Jordan Michael Smith reports: Though secretary of defense nominee Chuck Hagel’s confirmation hearings were bruising, thanks to aggressive questioning from Sens. John McCain and Lindsey Graham, it could have been worse. His staunchest critic was absent.
More than anyone else, it is Elliott Abrams who has questioned the former Nebraska senator’s qualifications and character. Abrams twice called Hagel an outright anti-Semite, a smear other neoconservatives hinted at but couldn’t bring themselves to utter. So outrageous was Abrams’ slur that the head of the Council on Foreign Relations, where Abrams is a senior fellow, publicly criticized it.
Neoconservatives deploy baseless accusations of anti-Semitism as frequently as they indulge in nepotism, of course. But that Abrams has, once more, pushed himself to the center of a foreign policy debate is remarkable: The man is, after all, a convicted criminal. And yet, not only was Abrams exempt from serving prison time for his misconduct — he was later pardoned by President George H.W. Bush, in the days after his loss to Bill Clinton — but he has since been fully accepted back into the highest echelons of the Republican foreign-policy community. Abrams’ bizarre reincarnation as a pseudo-statesman shows that even committing crimes counts as insufficient to merit excommunication from government service.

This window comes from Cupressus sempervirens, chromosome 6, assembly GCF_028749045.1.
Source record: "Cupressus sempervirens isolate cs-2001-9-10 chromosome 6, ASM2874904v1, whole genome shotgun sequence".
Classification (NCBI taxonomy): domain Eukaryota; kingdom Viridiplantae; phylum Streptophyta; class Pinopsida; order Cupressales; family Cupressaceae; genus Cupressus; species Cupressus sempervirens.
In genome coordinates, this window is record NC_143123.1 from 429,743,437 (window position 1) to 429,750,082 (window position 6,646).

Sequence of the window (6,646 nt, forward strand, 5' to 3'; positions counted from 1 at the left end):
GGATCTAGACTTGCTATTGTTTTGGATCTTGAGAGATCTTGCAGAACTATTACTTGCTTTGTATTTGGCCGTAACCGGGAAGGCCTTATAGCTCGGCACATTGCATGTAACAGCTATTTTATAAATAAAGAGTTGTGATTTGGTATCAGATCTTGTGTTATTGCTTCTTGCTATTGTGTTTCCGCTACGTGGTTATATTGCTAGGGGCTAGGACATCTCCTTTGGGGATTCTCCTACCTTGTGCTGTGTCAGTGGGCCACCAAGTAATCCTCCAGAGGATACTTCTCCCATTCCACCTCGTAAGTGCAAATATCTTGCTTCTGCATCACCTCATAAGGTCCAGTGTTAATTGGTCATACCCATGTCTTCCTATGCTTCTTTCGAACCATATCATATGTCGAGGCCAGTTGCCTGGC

Abrams seems cooked from a neoconservative recipe. Born to a Jewish New York home, he was once a reliable Democrat. He opposed the Vietnam War and criticized police handling of student protesters in the 1960s. But he rejected the counterculture and began writing for Commentary and the Public Interest, magazines themselves alienated from the New Left and on a trajectory from left to right. He joined the staff of hawkish Washington Sen. Henry “Scoop” Jackson, a key influence on so many neocons, from Abrams to Paul Wolfowitz to Richard Perle, and later went to work in New York Sen. Daniel Patrick Moynihan’s office.
1980 was a big year for Abrams. He married the daughter of Norman Podhoretz, the longtime Commentary editor before his son succeeded him. And he joined Democrats for Reagan, having been disgusted by Jimmy Carter’s foreign policy and personally offended by being shut out of Carter’s government. “Carter never had a human rights philosophy except that the U.S. was generally a bad place going around the world doing bad things,” he complained to a reporter. Abrams was tapped for the innocuous-sounding post of assistant secretary of state for international organization — but there was nothing innocuous about Abrams. [Continue reading…]